In circumstances where there is a conflict in evidence, the nature ofthe facts


in disagreement must be carefully examined. In this case the most relevant

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Report to the Speaker of the Legislative Assembly of Nunavut
Concerning the Conduct of Elected Member Cathy Towtongie

question for consideration is whether the elected Member was speaking


directly to the presiding Judge, or in a manner such that she intended him to
hear the remarks, with an intent to influence the proceedings for the benefit of
a third party. I am influenced by the following in this consideration:

- The presiding Justice inquired "Are you speaking to me?" which


indicates, at least to some degree, that he was uncertain as to whether
the remarks of Ms. Towtongie were specifically directed to him;

The presiding Justice, although putting the circumstances on the record


in court, considered the matter to be at an end. It is possible that in
putting the circumstances on the record, the presiding Justice was
careful to alleviate any concerns that legal counsel or parties directly
involved in the proceedings may have had regarding any verbal
exchange between him and the elected Member, rather than
specifically outlining a concern regarding the conduct of Ms. Towtongie;

Neither the presiding Justice nor any person directly involved in the
court proceedings brought the matter forward to myself as Integrity
Commissioner in the form of a complaint.

In reviewing this matter, and in reviewing decisions regarding improper


influence rendered in other jurisdictions, I am not satisfied that the elected
Member Ms. Towtongie specifically attempted to influence the decision of the
court in these legal proceedings. The evidence recalled by each of the
participants to this conversation is not sufficiently clear to support such a
conclusion. I therefore find that there has been no infraction of section 10 of
the Integrity Act.

However, I can state that the conduct in question of the elected Member
comes perilously close to such an infraction. Elected Members of the
Assembly must be vigilant, conscious and extremely careful of their words and
conduct in situations where these could be interpreted as attempts to

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Report to the Speaker of the Legislative Assembly of Nunavut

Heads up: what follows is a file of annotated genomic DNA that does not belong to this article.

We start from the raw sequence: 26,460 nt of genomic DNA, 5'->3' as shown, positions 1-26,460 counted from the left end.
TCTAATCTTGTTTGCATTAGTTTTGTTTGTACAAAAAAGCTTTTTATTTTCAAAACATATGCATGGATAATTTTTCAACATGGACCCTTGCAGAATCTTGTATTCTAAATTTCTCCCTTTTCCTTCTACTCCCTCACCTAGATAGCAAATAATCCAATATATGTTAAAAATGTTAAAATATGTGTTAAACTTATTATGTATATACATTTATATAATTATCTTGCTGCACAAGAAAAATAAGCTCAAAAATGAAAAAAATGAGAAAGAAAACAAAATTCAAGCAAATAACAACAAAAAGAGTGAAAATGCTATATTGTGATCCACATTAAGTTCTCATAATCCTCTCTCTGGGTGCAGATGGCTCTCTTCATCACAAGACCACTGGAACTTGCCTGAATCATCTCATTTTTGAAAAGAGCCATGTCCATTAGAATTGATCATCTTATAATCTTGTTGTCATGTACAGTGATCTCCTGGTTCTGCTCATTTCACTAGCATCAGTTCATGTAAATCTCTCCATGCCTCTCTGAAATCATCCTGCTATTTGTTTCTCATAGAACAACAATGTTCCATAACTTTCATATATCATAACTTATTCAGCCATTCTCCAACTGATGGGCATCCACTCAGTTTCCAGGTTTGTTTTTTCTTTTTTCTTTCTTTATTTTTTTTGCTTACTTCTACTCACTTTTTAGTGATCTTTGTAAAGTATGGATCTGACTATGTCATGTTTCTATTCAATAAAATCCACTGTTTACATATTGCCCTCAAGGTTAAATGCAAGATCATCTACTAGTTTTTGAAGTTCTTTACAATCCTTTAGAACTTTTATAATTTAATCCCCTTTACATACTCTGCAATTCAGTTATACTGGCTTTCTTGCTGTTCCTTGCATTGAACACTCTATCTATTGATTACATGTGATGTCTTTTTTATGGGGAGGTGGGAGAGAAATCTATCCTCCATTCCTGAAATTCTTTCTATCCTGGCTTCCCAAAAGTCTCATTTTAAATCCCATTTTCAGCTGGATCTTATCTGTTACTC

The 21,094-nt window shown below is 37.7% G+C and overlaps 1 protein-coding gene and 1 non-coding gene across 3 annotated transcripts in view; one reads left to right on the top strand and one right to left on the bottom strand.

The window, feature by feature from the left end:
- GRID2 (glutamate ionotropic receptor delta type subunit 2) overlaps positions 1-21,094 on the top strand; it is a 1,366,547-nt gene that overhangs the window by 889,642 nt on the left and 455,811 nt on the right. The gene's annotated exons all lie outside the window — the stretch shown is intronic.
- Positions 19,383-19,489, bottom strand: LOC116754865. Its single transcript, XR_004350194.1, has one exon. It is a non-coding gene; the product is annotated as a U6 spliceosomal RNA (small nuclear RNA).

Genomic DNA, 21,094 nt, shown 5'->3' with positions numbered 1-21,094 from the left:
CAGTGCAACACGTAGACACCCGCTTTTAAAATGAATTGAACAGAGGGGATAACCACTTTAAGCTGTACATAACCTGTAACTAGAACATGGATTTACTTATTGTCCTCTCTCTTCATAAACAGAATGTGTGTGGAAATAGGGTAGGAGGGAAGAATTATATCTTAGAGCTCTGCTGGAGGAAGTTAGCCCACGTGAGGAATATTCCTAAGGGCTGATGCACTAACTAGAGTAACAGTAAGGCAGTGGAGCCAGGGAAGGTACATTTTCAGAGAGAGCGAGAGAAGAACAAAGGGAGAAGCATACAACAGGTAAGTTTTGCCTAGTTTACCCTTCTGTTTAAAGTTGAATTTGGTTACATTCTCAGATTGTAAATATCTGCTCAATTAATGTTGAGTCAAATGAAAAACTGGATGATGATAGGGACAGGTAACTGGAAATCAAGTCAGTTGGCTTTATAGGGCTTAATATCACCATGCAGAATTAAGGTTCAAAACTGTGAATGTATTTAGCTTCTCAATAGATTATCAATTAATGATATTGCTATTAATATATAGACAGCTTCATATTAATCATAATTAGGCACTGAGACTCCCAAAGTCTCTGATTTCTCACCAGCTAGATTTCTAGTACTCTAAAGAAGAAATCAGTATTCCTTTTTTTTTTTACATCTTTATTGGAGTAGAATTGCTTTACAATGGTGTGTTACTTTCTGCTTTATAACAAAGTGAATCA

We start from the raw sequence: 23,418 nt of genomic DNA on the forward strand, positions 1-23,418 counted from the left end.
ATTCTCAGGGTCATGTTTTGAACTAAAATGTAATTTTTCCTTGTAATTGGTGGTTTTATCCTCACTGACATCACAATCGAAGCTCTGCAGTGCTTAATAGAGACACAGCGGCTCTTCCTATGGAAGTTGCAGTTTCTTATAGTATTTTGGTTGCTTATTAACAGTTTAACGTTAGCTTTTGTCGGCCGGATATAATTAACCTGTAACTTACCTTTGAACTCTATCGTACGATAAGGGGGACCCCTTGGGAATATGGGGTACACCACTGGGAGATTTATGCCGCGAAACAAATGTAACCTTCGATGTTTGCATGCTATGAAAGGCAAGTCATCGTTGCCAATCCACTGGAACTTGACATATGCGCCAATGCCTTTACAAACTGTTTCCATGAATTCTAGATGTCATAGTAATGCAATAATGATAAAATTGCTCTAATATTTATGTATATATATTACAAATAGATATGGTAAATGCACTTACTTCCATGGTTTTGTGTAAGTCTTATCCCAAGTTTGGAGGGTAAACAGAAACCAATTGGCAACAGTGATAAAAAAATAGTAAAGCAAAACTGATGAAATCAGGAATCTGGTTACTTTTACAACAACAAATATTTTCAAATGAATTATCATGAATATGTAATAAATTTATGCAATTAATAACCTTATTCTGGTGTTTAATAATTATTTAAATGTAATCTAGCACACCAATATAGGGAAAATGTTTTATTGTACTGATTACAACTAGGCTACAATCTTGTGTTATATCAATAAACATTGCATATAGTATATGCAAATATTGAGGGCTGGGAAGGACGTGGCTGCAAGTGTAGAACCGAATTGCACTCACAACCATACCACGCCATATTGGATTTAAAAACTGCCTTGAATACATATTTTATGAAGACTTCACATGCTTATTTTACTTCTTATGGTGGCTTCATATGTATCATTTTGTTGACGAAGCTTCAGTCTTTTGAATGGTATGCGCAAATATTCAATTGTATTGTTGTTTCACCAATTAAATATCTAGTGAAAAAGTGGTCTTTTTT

Concerning the Conduct of Elected Member Cathy Towtongie

influence the decisions of those around them. Caution and discretion is always
the better course of conduct.

Where issues have arisen that give concern as to whether there has been a
breach of the Integrity Act by an elected Member or other person governed by
the legislation, I encourage such concerns to be set out in the form of a
complaint to the Integrity Commissioner in the form stipulated in the
legislation.

Katherine R. Peterson, Q.c.

Integrity Commissioner

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ᐅᓂᒃᑳᓕᐊᖅ ᑐᕌᖓᔪᖅ ᐅᖃᖅᑎᖓᓐᓄᑦ ᒪᓕᒐᓕᐅᖅᑎᑦ ᑲᑎᒪᔨᖏᑕ
ᐱᔾᔪᑎᖃᖅᑐᖅ ᐱᓂᐊᕐᓂᕆᓚᐅᖅᑕᖓᓂᒃ ᓂᕈᐊᖅᑕᐅᓯᒪᔫᑉ ᑲᑎᒪᔨᐅᖃᑕᐅᔫᑉ ᑳᑎ ᑕᐅᑐᓐᖏ

ᐅᓂᒃᑳᓕᐊᖅ ᓄᓇᕗᒥ ᐅᖃᖅᑎᖓᓐᓄᑦ ᒪᓕᒐᓕᐅᖅᑏᑦ ᑲᑎᒪᔨᖏᑕ ᐱᔾᔪᑎᖃᖅᑐᖅ


ᐱᓂᐊᕐᓂᕆᓚᐅᖅᑕᖓᓂᒃ ᓂᕈᐊᖅᑕᐅᓯᒪᔫᑉ ᑲᑎᒪᔨᐅᖃᑕᐅᔫᑉ ᑳᑎ ᑕᐅᑐᓐᖏ

ᐅᓇ ᐅᓂᒃᑳᓕᐊᖅ ᑐᕌᖓᔪᖅ ᐅᖃᖅᑎᖓᓐᓄᑦ ᒪᓕᒐᓕᐅᖅᑏᑦ ᑲᑎᒪᔨᖏᑕ ᑐᓂᔭᐅᔪᖅ ᒪᓕᒡᓗᒍ ᐃᓚᖓᓂ


ᑎᑎᕋᖅᓯᒪᓂᖓ 44(1) ᐃᒻᒥᒧᑦ ᐊᒡᕕᐊᕈᑎᖃᖅᑕᐃᓕᒪᓂᕐᒧᑦ ᐱᖁᔭᕐᔪᐊᖓ ᓄᓇᕗᒥ.

ᐱᔾᔪᑎᐅᔪᖅ ᓴᖅᑭᓚᐅᖅᑐᖅ ᐃᓱᒫᓗᒍᑎᒋᔭᖏᓐᓂᑦ ᒪᕐᕉᒃ ᑲᑎᒪᔨᐅᖃᑕᐅᔫᒃ ᒪᓕᒐᓕᐅᖅᑎᑦ ᑲᑎᒪᔨᖏᓐᓄᑦ


ᑐᓴᖅᑎᑦᑎᓚᐅᖅᑑᒃ ᑎᑎᕋᖅᑎᖓᓐᓄᑦ ᒪᓕᒐᓕᐅᖅᑎᑦ ᑲᑎᒪᔨᖏᑕ. ᑎᑎᕋᖅᑎ ᑐᓂᔭᐅᒐᒥ ᑐᓂᓪᓗᓂᐅᒃ ᑕᒪᓐᓇ
ᐊᒡᕕᐊᕈᑎᖃᖅᑕᐃᓕᓂᕐᒧᑦ ᖃᐅᔨᓴᖅᑎᒧᑦ ᑲᒥᓴᓇᒧᑦ ᐱᔾᔪᑎᒋᓪᓗᒍ ᐅᖃᐅᑕᐅᔪᖅ ᑕᒪᓐᓇ ᐊᒃᑐᐊᓂᖃᕐᒪᑦ
ᐱᑦᑎᐊᕐᓗᓂ ᐱᓕᕆᑦᓯᐊᕆᐊᖃᕐᓂᖓᓄᑦ ᐃᓚᒋᔭᐅᔪᑦ ᒪᓕᒐᓕᐅᖅᑎᑦ ᑲᑎᒪᔨᖏᓐᓄᑦ, ᓂᕈᐊᖅᑕᐅᓯᒪᓪᓗᓂ
ᑲᑎᒪᔨᐅᖃᑕᐅᔪᖅ, ᑳᑎ ᑕᐅᑐᓐᖏ.

ᓇᓗᓇᐃᖅᓯᓗᖓ ᓇᓕᐊᑐᐃᓐᓇᖅ ᑲᑎᒪᔨᐅᖃᑕᐅᔪᖅ ᐅᕝᕙᓘᓐᓃᑦ ᑭᓇᑐᐃᓐᓇᖅ ᐅᓐᓂᕐᓗᒡᓗᓂ ᐅᖃᕈᒪᔪᖅ ᐃᒻᒥᒧᑦ


ᐊᒡᕕᐊᕈᑎᖃᖅᑕᐃᓕᓂᕐᒧᑦ ᑲᒥᓴᓇᒧᑦ, ᐊᑐᕆᐊᖃᖅᑕᖏᑦ ᒪᓕᒐᖃᖅᑎᑕᐅᔪᑦ ᐃᓗᐊᓂ ᐃᒻᒥᒧᑦ
ᐊᒡᕕᐊᕈᑎᖃᖅᑕᐃᓕᓂᕐᒧᑦ ᐱᖁᔭᕐᔪᐊᓂ, ᑖᑦᓱᒪ ᒪᓕᒐᖓ ᐃᒪᐃᓕᐅᕆᐊᖃᖅᑎᑦᓯᔪᖅ ᑲᑎᒪᔨᐅᖃᑕᐅᔪᖅ
ᐅᓐᓂᕐᓗᒃᓴᖅᑐᖅ ᑎᑎᕋᕐᓗᓂ ᐅᓐᓂᕐᓗᒃᓴᕈᑎᖏᑦ (ᐅᖃᐅᓯᕆᓗᓂᒋᑦ ᐃᓗᓕᕆᔭᖏᑦ ᐱᓂᐊᕐᓂᕆᔭᐅᓚᐅᖅᑐᑦ
ᐅᓐᓂᕐᓗᒃᓴᕈᑎᖓᑕ). ᐃᓚᖃᕐᓗᓂ, ᐅᓐᓂᕐᓗᒍᑎᖓᓄᑦ ᑎᑎᕋᖅᓯᒪᔪᑦ ᐱᖃᓯᐅᔾᔨᓯᒪᔭᕆᐊᖃᖅᑐᑦ ᓱᓕᓂᕋᕈᑎᒥᒃ
ᐊᑎᓕᐅᖅᓯᒪᔪᒥᒃ ᐱᖃᓯᐅᑎᓯᒪᓗᓂ ᑐᒃᓯᕋᕈᑎᒥᒃ ᕿᒥᕐᕈᖁᔨᓗᓂ ᓇᓗᓇᐃᖅᓯᓯᒪᔪᓂᒃ ᐱᔾᔪᑎᖓᑕ ᑐᓐᖓᕕᖓᓂᒃ
ᕿᒥᕐᕈᖁᔨᓂᖓᑕ ᐅᒃᐱᕈᓱᖕᓂᖓᑕ ᓯᖁᒥᑦᓯᓚᐅᕐᓂᖓᓂᒃ ᐃᒻᒥᒧᑦ ᐊᒡᕕᐊᕈᑎᖃᖅᑕᐃᓕᓂᕐᒧᑦ ᐱᖁᔭᕐᔪᐊᕐᒥᒃ.

ᑕᒪᑐᒧᖓ ᐱᓕᕆᔾᔪᓯᐅᔪᖅ ᐊᑐᖅᑕᐅᓚᐅᖏᑦᑐᖅ ᐅᓪᓗᒥᒧᑦ ᑕᕝᕙᓂ ᐱᓂᐊᕐᓂᐅᔪᒥ, ᐊᑖᒍᑦ ᐃᓚᖓᓂ


ᑎᑎᕋᖅᓯᒪᓂᖓᓂ 40 ᐱᖁᔭᕐᔪᐊᕐᒥ, ᐃᒻᒥᒧᑦ ᐊᒡᕕᐊᕈᑎᖃᖅᑕᐃᓕᓂᕐᒧᑦ ᑲᒥᓴᓇ ᓇᖕᒥᓂᖅ ᐊᐅᓚᔾᔭᐃᒍᓐᓇᖅᑐᖅ
ᖃᐅᔨᓴᐃᓂᕆᓂᐊᖅᑕᖓᓂᒃ. ᐱᔾᔪᑎᐅᔪᒥᒃ, ᐱᓪᓗᒍ ᖃᓄᐃᓐᓂᕆᔭᖓ ᐊᐱᖅᑯᑎᐅᔪᑉ, ᑕᒪᓐᓇ ᐊᑐᕈᒪᓪᓗᒍ
ᓂᕈᐊᖅᓯᒪᔭᕋ ᕿᒥᕐᕈᓂᐊᕐᓂᕐᓄᑦ.

ᖃᓄᐃᓐᓂᐅᔪᖅ ᒪᓕᒡᓗᒍ ᐱᓂᐊᕐᓂᐅᓚᐅᖅᑐᒥ ᓯᖁᒥᑦᓯᑐᐃᓐᓇᕆᐊᖃᕐᓂᖓᓂᒃ ᐃᓚᖓᓂ ᑎᑎᕋᖅᓯᒪᓂᖓᓂ 10-


ᒥᒃ ᐱᖁᔭᕐᔪᐊᕐᒥ ᐃᒪᓐᓇ ᐅᖃᖅᓯᒪᔪᒥᒃ:

S. 10 ᑲᑎᒪᔨᐅᖃᑕᐅᔪᖅ ᐊᑐᕆᐊᖃᖏᑦᑐᖅ ᓂᕈᐊᖅᑕᐅᓯᒪᓂᕆᔭᒥᓂᒃ ᐊᔭᐅᖅᑐᐃᔾᔪᑎᒋᓗᒍ


ᐃᓱᒪᓕᐅᕈᑕᐅᔭᕆᐊᖃᖅᑐᒥᒃ ᐊᓯᖓᓄᑦ ᓯᕗᒧᐊᒍᑎᒋᒐᓱᐊᕐᓂᐊᕐᓗᓂᐅᒃ ᐃᒻᒥᒧᑦ ᐊᒃᑐᐊᔪᑦ ᐊᑲᐅᓛᖑᔪᑦ
ᐅᕝᕙᓘᓐᓃᑦ ᐊᓯᖓᓄᑦ ᐊᑲᐅᓛᖑᔪᒥᒃ ᐱᑎᑦᓯᒐᓱᐊᕐᓗᓂ.

ᑕᒪᑐᒧᖓ ᐱᔾᔪᑕᐅᔪᖅ ᐊᒃᑐᐊᓂᖃᖅᐳᖅ ᐃᖅᑲᖅᑐᐃᓂᖃᓚᐅᕐᒪᑕ ᓂᕈᐊᖅᑕᐅᒪᕕᖓᓐᓂ ᑳᑎ ᑕᐅᑐᓐᖏᐅᑉ.


ᐃᖅᑲᖅᑐᐃᕕᒃ ᓴᖅᑭᑦᑎᓚᐅᖅᑐᑦ ᐃᖅᑲᖅᑐᐃᔾᔪᑕᐅᔪᒥᒃ ᓴᖅᑭᑦᑎᖁᓇᒋᑦ ᖃᓄᐃᓕᐅᕈᑕᐅᓐᓂᕐᒪᖔᑦ
ᐃᖅᑲᖅᑐᐃᑎᓪᓗᒋᑦ. ᑕᐃᒪᐃᒻᒪᑦ, ᐅᖃᐅᓯᕆᓂᐊᓐᖏᑕᒃᑲ ᑭᓇᒃᑰᓚᐅᕐᒪᖔᑕ ᐃᖅᑲᖅᑐᖅᑕᐅᔪᑦ, ᓇᓂᓗ

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ᐅᓂᒃᑳᓕᐊᖅ ᑐᕌᖓᔪᖅ ᐅᖃᖅᑎᖓᓐᓄᑦ ᒪᓕᒐᓕᐅᖅᑎᑦ ᑲᑎᒪᔨᖏᑕ
ᐱᔾᔪᑎᖃᖅᑐᖅ ᐱᓂᐊᕐᓂᕆᓚᐅᖅᑕᖓᓂᒃ ᓂᕈᐊᖅᑕᐅᓯᒪᔫᑉ ᑲᑎᒪᔨᐅᖃᑕᐅᔫᑉ ᑳᑎ ᑕᐅᑐᓐᖏ

ᐃᖅᑲᖅᑐᐃᓐᓂᕐᒪᖔᑕ ᑭᓯᐊᓂ ᐃᓗᓕᑐᐃᓐᓇᖏᑦ ᑭᓱᑐᐃᓐᓇᕐᒧᑦ ᑐᕌᖓᔪᑦ ᐅᖃᐅᓯᕆᓗᒋᑦ ᐅᓪᓗᖓᓗ


ᐃᖅᑲᖅᑐᐃᔪᑦ ᐅᖃᐅᓯᕆᖏᓪᓗᒍ. ᑕᒪᓐᓇ ᓈᒻᒪᖕᒪᑦ ᑕᐃᒪᓐᓇ ᐅᖃᕆᐊᒃᓴᖅ ᐃᖅᑲᖅᑐᐃᓚᐅᖅᑐᑦ
ᓂᕆᐊᖅᑕᐅᒪᕕᖓᑕ ᐃᓗᐊᓂ ᑳᑎ ᑕᐅᑐᓐᖏᐅᑉ ᐅᑭᐊᒃᓵᖓᓂ 2018 ᐊᒻᒪ ᑕᐃᑲᓂ ᐃᖅᑲᖅᑐᐃᔪᖃᖅᑎᓪᓗᒍ ᒥᔅ
ᑕᐅᑐᓐᖏ ᓇᔫᑎᓚᐅᖅᑐᖅ.

ᕿᒥᕐᕈᓪᓗᒍ ᑕᒪᓐᓇ, ᕿᒥᕐᕈᐊᓚᐅᖅᑕᒃᑲ ᑎᑎᕋᖅᓯᒪᔪᑦ ᐃᖅᑲᖅᑐᐃᔪᖃᖅᑎᓪᓗᒍ ᑎᑎᕋᖅᑕᐅᕙᓪᓕᐊᖃᑦᑕᖅᑐᑦ


ᐃᓘᓐᓇᓕᒫᖏᑦ, ᑐᒃᓯᕋᓚᐅᖅᑐᖓ ᒥᔅ ᑕᐅᑐᓐᖏᒧᑦ ᐊᒻᒪᓗ ᐃᖅᑲᖅᑐᐃᔨᒧᑦ ᐅᖃᖃᑎᒋᔪᒪᓪᓗᒋᒃ
ᖃᓄᐃᓐᓂᐅᓚᐅᖅᑐᓂᒃ ᐊᒻᒪ ᐊᑐᓂ ᐅᖃᖃᑎᒋᓚᐅᖅᑖᒃᑲ ᒥᔅ ᑕᐅᑐᓐᖏ ᐊᒻᒪᓗ ᐃᖅᑲᖅᑐᐃᔨᒋᔭᐅᓚᐅᖅᑐᖅ
ᐃᖅᑲᖅᑐᐃᑎᓪᓗᒋᑦ ᑕᐃᔅᓱᒪᓂ ᐃᖅᑲᐅᒪᔭᖏᓐᓂᒃ ᐅᖃᖁᓪᓗᒋᒃ ᖃᓄᐃᓐᓂᐅᓚᐅᖅᑐᓂ. ᑖᒃᑯᐊ
ᖃᓄᐃᓐᓂᐅᓚᐅᖅᑐᑦ ᐊᒃᑐᐊᓂᖃᕋᓗᐊᖅᑎᓪᓗᒋᑦ ᐃᖅᑲᐅᒪᔭᐅᓗᐊᖏᑦᑐᑦ ᐃᓗᓕᕆᔭᖏᑦ ᕿᒥᕐᕈᓂᐊᖅᑎᓪᓗᖓ
ᐃᖅᑲᐅᒪᑦᓯᐊᖅᑐᕕᓂᐅᒃᐸᑕ ᑕᐃᒪᐃᑦᑐᓂᒃ ᓇᓗᓇᖏᓐᓂᖅᓴᐅᒐᔭᖅᑎᓪᓗᒍ, ᑭᓯᐊᓂᓕ ᐋᓪᓚᐅᖏᑦᑐᖅ
ᐃᖅᑲᐅᒪᔭᖏᑦ ᐊᔾᔨᒌᖃᑦᑕᖏᒻᒪᑕ ᐊᒻᒪ ᐊᓯᖏᓐᓂᑦ ᐃᖅᑲᐅᒪᔭᐅᔪᑦ ᐊᔾᔨᒋᔭᐅᖃᑦᑕᖏᒻᒪᑕ ᑕᐃᒪᐃᒐᔪᖕᓂᖏᓐᓄᑦ.

ᒥᔅ ᑕᐅᑐᓐᖏ ᑲᑎᖃᑎᖃᓚᐅᖅᑐᖅ ᐃᖅᑲᖅᑐᐃᔨᒥᒃ ᐅᕝᕙᓘᓐᓂᑦ ᐃᒻᒥᓂᒃ ᑭᓇᐅᓂᕐᒥᓂᒃ ᓇᓗᓇᐃᓚᐅᖅᑐᖅ


ᐃᖅᑲᖅᑐᐃᔨᒧᑦ ᐃᖅᑲᖅᑐᐃᒋᐊᓚᐅᓐᖏᑎᓪᓗᒋᑦ ᓱᓕ ᐸᖁᓇᐅᑕᐅᔪᒧᑦ. ᐅᓪᓗᐊᓂ ᐃᖅᑲᖅᑐᐃᑎᓪᓗᒋᑦ,
ᕿᑲᑲᐃᓐᓇᓚᐅᖅᑐᑦ ᐊᒻᒪ ᐃᖅᑲᖅᑐᐃᔨ ᐃᓯᓚᐅᖅᑐᖅ ᐅᐸᒃᑕᐅᓯᒪᕕᐅᒐᔪᒃᑐᒧᑦ ᑭᓇᒃᑯᑐᐃᓐᓇᕐᓄᑦ
ᐅᐸᒃᑕᐅᓯᒪᔪᓐᓇᖅᑐᒧᑦ ᑳᐱᑐᕐᕕᖃᕐᕕᖕᒧᑦ. ᐃᖅᑲᖅᑐᐃᔨᓯᐅᑎᓂᒃ ᐃᓘᓐᓇᖏᓐᓂᒃ ᐊᓐᓄᕌᓂᒃ ᐊᑐᖏᒃᑲᓗᐊᖅᑎᓪᓗᒍ,
ᐃᖅᑲᖅᑐᐃᔨᐅᓂᖓᓂᒃ ᓇᓗᓇᕋᓂ. ᑳᐱᑐᕐᓂᐊᖅᑕᒥᓂᒃ ᐱᒐᓱᐊᖅᑎᓪᓗᒍ ᑐᓵᓚᐅᖅᑕᖓ ᒥᔅ ᑕᐅᑐᓐᖏ
ᐅᖃᖅᑎᓪᓗᒍ ᖃᐅᔨᒪᓂᕋᖅᑐᓂᐅᒃ ᐃᓚᖓᑦ ᐃᖅᑲᖅᑐᖅᑕᐅᔪᖅ ᐊᒻᒪ ᐃᖅᑲᒋᓪᓗᓂᐅᒃ ᑖᓐᓇ ᐃᓄᒃ. ᐊᑲᐅᕗᖅ
ᓇᓗᓇᐃᖅᓯᒍᒪ ᑖᓐᓇ ᐃᖅᑲᖅᑐᖅᑕᐅᔪᖅ ᒥᔅ ᑕᐅᑐᓐᖏᐅᑉ ᑕᐃᔭᖓ ᐃᓚᒋᓐᖏᑕᖓ ᐅᕝᕙᓘᓐᓃᑦ ᖃᓄᑐᐃᓐᓇᖅ
ᐊᒃᑐᐊᓂᖃᑎᒌᖏᑦᑑᒃ ᑖᒃᑯᐊᒃ.

ᐃᖅᑲᖅᑐᐃᔨ ᐃᖅᑲᐅᒪᔪᖅ ᐊᐱᕆᓚᐅᕐᓂᖓᓂᒃ ᒥᔅ ᑕᐅᑐᓐᖏᒧᑦ “ᐅᕙᓐᓄᑦ ᐅᖃᓪᓚᒃᐲᓐ?”.


ᐅᖃᐅᑎᒃᑲᓐᓂᖅᑐᓂᐅᒃ ᑕᐃᒪᐃᑉᐸᑦ, ᐅᖃᐅᑎᓪᓗᓂᐅᒃ, ᒥᔅ ᑕᐅᑐᓐᖏ ᐅᖃᓪᓚᒃᐸᑦ ᐃᖅᑲᖅᑐᐃᔨᒧᑦ